Of course, like any impossible task, this effort produces only exhaustion and despair. At some point, even the strongest burn out. Maybe you've reached this limit, plunging from violent outrage into numb nonresistance. Or perhaps—especially if your suffering has been intense—you've tried to find relief. Maybe you finally went to a therapist, or learned to meditate, or found yourself downward-dogging away in the yoga pants you swore you'd never wear.

These kinds of responses teach us to stop attacking the imaginary vending machine; instead, we sit down beside it, in all our furious disappointment, waiting for new insight to arise. And here's the thing—though this approach won't prevent a lifelong do-gooder from getting cancer or keep a lightning bolt from striking down the nicest person in town, that insight will arise. Following paths of stillness and curiosity, rather than rage and despair, we eventually make a fascinating discovery: Although the righteousness-reward theory hasn't worked for us so far, it contains a bright thread of truth. There is a kind of virtue that really does buy happiness. The problem is, we've been taught to use the wrong kind of virtue and expect the wrong kind of reward. We've been plunking euros into a machine geared for dollars, expecting chocolate from a machine that contains only fresh fruit. To get the machine functioning correctly, we need to tweak a couple of definitions.

Let's consider virtue first. Most of us have been taught that it's a trait synonymous with adherence to social rules: our family's way of loving, our peer group's way of achieving, our social class's politics and manners. We think it's virtuous to do what other people want. We may believe this so deeply that we override our innate inclinations. Psychologist Stanley Milgram famously designed a study in which a researcher instructed ordinary people to administer painful electric shocks to a fellow study participant (actually there were no shocks; the subject was an actor pretending to be in pain). Even when they heard a fellow human screaming and begging for mercy, many people went on shocking him just because a scientist intoned, "The experiment requires that you continue." Following rules? Not always virtuous, it seems.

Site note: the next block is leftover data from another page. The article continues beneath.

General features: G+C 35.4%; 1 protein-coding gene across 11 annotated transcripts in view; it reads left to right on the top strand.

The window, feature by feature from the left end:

Now consider happiness. You may believe it comes from external phenomena: praise, money, status, adoration. But even when we attain these things, the happiness they create is temporary and unreliable. External rewards may bring a surge of elation, but it quickly fades, leaving the millionaire still fearing financial loss, the beloved actor still suicidal, the aging supermodel still hating her body. If you've experienced this pattern—effort, followed by achievement, followed by elation, followed by a letdown—you may still be tenaciously striving, thinking just a little more money, fame or beauty will make you happy. Observe the evidence. Save your strength.

Try this: Define virtue as living in perfect alignment with what you most deeply feel to be true, and happiness as an upwelling of joy that arises directly from this alignment, regardless of external factors. Then run your own experiment. With these new definitions, you'll find that the virtue-in, happiness-out vending machine works. It really, truly does.

I've experienced this myself. Several times, I've broken the rules of my culture to follow my sense of truth—ended my marriage, left my church, chosen to be vocal in my dissent. Each time, I've lost relationships and money, experienced social shaming, even suffered threats to my life and liberty. I won't lie: It hurt. A lot. Yet, paradoxically, each choice also increased a flow of happiness that seemed to arise for no reason except that I'd stopped blocking it. I was amazed to feel peace trickling through sorrow and disappointment, gradually dyeing everything some shade of happy.

When people experience this—despite outward losses—they begin blooming like flowers, from misery to surrender to thoughtfulness to inner peace. Alignment in, joy out. In sickness and in health, for richer and for poorer, that machine works.


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